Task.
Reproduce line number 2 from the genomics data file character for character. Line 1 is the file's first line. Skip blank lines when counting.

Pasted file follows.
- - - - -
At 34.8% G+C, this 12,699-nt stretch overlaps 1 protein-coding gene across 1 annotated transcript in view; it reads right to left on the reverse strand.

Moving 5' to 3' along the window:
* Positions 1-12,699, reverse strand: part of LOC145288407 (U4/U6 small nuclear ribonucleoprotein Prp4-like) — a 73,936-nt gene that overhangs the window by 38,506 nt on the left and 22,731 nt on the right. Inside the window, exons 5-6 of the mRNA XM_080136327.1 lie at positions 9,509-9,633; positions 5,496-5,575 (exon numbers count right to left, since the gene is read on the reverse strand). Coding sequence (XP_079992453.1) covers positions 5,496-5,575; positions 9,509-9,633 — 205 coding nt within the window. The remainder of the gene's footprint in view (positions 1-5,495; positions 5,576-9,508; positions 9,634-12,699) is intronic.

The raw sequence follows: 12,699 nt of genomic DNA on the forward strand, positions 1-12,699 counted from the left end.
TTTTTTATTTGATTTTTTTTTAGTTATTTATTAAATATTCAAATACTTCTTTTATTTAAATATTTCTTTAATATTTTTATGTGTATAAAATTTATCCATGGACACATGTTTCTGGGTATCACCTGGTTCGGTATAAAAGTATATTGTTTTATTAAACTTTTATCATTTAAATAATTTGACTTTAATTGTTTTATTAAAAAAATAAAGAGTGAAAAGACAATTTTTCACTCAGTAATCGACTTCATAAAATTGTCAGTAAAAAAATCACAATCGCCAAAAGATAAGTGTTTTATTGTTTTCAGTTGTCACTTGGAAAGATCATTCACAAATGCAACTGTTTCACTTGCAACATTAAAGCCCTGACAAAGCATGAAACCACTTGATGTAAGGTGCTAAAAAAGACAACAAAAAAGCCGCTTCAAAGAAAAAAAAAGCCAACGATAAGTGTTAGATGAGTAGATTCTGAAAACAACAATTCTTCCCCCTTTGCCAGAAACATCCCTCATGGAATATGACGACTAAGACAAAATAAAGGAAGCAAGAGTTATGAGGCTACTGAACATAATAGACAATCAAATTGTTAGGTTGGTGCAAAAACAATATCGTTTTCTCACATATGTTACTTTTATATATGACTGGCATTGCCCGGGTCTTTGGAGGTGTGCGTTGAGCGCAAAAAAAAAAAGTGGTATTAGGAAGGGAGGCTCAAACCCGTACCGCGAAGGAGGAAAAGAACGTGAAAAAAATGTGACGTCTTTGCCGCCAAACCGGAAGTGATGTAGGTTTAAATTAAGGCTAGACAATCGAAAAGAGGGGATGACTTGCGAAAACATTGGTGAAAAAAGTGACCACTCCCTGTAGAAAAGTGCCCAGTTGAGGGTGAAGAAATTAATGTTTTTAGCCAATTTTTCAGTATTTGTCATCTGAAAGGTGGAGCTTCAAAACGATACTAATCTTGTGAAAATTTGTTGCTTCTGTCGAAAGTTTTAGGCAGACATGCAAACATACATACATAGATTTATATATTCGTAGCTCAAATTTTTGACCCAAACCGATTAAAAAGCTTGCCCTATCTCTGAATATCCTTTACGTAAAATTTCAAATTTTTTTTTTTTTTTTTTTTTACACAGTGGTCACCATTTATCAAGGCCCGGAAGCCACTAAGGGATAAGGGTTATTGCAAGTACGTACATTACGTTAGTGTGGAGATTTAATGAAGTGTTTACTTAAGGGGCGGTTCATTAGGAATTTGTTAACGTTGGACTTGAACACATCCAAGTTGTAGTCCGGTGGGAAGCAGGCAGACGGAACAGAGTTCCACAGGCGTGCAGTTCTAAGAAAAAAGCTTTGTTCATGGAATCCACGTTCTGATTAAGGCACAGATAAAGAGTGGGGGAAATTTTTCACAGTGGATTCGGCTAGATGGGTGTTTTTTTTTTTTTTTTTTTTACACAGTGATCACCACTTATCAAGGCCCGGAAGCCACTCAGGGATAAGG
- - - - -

Moving 5' to 3' along the window: